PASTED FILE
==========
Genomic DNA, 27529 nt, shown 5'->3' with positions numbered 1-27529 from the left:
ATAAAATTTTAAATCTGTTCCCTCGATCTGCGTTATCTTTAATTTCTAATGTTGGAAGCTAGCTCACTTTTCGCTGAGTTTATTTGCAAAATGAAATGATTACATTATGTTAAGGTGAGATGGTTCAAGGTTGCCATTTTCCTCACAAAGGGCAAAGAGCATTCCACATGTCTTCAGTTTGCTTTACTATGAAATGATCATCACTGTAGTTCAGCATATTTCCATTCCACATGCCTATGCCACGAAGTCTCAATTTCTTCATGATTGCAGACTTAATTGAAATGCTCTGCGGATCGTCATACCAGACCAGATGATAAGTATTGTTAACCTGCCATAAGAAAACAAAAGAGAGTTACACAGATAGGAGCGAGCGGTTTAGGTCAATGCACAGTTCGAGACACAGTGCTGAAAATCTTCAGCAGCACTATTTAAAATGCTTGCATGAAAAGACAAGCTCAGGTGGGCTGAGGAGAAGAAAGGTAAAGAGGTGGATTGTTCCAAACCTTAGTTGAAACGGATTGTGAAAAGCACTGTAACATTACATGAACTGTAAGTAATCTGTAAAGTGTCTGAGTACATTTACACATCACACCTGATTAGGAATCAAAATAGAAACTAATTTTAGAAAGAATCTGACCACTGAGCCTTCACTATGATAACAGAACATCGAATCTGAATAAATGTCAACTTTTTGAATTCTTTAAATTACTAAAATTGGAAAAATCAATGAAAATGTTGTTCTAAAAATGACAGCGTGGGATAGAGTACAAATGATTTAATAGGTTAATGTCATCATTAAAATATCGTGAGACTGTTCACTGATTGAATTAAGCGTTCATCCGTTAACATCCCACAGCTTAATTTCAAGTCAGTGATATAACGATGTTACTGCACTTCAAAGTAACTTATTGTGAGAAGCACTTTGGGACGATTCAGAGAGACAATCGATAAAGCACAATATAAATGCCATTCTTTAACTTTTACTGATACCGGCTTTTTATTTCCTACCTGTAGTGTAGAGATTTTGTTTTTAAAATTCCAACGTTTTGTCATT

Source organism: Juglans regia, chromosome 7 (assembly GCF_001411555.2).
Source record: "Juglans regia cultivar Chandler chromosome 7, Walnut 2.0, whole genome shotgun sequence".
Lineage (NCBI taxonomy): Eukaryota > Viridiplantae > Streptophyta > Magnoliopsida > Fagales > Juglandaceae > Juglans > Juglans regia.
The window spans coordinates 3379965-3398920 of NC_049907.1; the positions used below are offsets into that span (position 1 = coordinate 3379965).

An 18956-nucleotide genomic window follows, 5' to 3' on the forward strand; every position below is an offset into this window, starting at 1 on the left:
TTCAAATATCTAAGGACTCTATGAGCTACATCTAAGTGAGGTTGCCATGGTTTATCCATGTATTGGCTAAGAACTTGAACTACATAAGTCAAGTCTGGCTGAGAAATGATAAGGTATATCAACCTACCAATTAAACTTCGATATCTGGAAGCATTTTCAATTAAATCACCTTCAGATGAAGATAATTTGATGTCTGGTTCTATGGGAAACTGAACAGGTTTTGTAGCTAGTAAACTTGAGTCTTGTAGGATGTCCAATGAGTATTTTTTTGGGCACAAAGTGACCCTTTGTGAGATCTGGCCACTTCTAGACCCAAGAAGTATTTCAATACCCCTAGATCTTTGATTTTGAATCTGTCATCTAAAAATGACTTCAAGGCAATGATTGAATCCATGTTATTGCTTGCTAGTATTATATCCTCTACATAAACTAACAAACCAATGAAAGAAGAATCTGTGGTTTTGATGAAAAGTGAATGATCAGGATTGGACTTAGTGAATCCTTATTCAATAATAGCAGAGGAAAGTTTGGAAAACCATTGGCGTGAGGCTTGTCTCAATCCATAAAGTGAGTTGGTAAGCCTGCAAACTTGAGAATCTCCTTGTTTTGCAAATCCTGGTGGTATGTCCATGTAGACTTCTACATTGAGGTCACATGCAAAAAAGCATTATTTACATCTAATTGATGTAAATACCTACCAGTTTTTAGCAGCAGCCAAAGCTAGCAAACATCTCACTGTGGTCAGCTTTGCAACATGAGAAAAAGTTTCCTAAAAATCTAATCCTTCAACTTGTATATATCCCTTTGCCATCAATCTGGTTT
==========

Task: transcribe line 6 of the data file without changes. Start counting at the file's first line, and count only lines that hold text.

The window spans coordinates 3379965-3398920 of NC_049907.1; the positions used below are offsets into that span (position 1 = coordinate 3379965).